Pushing for Pinktober

Pushing for Pinktober
Iman Al Tamimi

As the UAE builds up its awareness initiatives for breast cancer, residents show us how it's a cause that everyone can contribute to



By Maheshpreet Kaur

Published: Fri 11 Oct 2019, 12:00 AM

Last updated: Fri 11 Oct 2019, 2:00 AM

When it comes to breast cancer awareness, there are many who have taken it upon themselves to be the faces of the cause. But there are also those behind the scenes, who are fighting the good fight to ensure their community members get screened early. While efforts by survivors and medical experts are invaluable in this regard, it is worth doffing our collective caps to non-patients as the unsung and unlikely heroes in this story. It takes compassion and empathy to volunteer your time and resources for the greater good. In a world where people have desensitised themselves to disturbing news, it's great to see volunteers who are willing to go out of their way to help. WKND catches up with some such folks who are restoring our faith in humanity.

Iman Al Tamimi
Iman began riding horses in 2015. When she started, it wasn't to raise awareness for breast cancer. But in 2018, she volunteered to ride across Fujairah with Pink Caravan, a subset of the charity Friends of Cancer Patients (FOCP), who promote self-examinations and clinical tests while dispelling common myths that surround breast cancer. This year, the 29-year-old rode for them again.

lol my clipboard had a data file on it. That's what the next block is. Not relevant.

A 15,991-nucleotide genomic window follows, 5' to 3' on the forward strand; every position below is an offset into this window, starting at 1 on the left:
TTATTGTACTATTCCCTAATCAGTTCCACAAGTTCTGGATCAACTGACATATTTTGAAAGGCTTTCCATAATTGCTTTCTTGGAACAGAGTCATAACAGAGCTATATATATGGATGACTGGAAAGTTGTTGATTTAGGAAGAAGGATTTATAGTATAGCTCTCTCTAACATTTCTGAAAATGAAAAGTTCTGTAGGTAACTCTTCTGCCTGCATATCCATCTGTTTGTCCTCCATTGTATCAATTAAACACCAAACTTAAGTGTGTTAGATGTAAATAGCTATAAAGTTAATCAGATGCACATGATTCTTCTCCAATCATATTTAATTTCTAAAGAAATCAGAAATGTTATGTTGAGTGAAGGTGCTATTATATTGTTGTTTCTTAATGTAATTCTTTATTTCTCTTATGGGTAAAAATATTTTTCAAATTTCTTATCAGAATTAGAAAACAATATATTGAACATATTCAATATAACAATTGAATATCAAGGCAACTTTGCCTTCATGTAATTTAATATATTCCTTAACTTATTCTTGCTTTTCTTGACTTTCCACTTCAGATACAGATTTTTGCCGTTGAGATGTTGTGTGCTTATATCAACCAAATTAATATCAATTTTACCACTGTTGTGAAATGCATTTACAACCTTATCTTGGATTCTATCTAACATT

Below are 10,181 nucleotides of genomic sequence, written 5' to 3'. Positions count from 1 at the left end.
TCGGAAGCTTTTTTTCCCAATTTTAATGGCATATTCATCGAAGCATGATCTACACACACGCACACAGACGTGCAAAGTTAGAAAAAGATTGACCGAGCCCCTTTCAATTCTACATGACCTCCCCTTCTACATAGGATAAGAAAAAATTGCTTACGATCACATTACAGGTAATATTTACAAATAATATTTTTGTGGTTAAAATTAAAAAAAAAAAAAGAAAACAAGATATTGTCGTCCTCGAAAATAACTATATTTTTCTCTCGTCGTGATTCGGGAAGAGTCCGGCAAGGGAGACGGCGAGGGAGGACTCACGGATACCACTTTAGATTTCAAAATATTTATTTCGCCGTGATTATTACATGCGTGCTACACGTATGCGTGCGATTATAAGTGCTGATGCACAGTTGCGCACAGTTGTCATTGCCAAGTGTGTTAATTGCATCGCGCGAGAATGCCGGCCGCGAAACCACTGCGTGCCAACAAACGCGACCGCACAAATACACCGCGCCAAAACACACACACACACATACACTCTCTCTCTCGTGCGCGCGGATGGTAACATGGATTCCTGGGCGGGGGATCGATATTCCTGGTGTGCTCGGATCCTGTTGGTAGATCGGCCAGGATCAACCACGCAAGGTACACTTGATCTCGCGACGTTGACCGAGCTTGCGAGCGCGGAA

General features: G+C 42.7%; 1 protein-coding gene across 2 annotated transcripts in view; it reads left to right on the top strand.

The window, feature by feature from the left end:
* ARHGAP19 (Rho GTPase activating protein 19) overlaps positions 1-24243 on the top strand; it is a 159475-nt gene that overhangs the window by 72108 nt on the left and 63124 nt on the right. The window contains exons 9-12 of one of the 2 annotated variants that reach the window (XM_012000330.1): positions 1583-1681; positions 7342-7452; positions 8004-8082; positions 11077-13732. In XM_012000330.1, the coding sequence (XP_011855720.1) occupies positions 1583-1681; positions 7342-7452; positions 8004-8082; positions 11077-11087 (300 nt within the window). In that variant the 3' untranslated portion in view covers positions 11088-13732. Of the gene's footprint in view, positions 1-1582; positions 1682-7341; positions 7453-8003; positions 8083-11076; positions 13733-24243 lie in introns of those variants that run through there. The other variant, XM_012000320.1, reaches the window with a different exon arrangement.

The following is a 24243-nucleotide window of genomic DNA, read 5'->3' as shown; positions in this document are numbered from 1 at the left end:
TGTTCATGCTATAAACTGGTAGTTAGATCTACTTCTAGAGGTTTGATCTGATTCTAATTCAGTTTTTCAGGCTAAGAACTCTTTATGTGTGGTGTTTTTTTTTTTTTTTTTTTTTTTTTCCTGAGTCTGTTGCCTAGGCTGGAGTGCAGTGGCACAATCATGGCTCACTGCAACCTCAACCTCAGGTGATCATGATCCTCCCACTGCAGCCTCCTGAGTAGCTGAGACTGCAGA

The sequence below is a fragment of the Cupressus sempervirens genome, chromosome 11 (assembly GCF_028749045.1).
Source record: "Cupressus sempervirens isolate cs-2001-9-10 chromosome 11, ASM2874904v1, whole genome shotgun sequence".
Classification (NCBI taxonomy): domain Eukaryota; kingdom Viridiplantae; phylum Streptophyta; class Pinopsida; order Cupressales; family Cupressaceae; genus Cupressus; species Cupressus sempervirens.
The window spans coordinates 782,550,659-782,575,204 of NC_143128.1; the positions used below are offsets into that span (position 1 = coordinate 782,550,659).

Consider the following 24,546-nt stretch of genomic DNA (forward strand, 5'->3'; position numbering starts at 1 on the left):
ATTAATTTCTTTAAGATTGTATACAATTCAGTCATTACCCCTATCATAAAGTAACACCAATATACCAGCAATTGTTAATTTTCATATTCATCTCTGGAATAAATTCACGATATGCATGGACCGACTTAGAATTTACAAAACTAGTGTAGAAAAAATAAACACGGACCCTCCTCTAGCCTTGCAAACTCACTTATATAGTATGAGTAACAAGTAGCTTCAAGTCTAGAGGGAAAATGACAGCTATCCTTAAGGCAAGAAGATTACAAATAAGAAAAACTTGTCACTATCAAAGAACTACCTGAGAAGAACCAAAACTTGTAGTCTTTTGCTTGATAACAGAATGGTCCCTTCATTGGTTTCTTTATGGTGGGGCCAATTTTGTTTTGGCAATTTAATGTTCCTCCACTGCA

"I have relatives who have breast cancer," says the equestrian who hails from Yemen. "That has affected me and motivated me to spread awareness of the importance of self-examinations among the community. In Fujairah, we rode for four hours, taking breaks in between to speak to people and take photos. There were a lot of participants, so they divided us between the seven emirates." By the end of the week, the team had covered the United Arab Emirates.
Iman believes everyone must do what they can to help the cause, even non-patients. "Breast cancer could affect anyone - friends, family - so it's really important for everyone to spread awareness, even if they aren't patients themselves."
The best way to do so, she feels, is by creating visual aids that people will remember. "When we rode, we were all dressed in uniform, wearing the breast cancer colour - baby pink. So, when people saw us, they immediately knew what it was about. Even the media with us, who were taking videos and photographs, carried flyers to help raise awareness."
While women (and men) are often hesitant about getting tested, Iman only remembers being emboldened to go for her first test. Her reasoning was simple: she knew if she didn't, she might regret it later.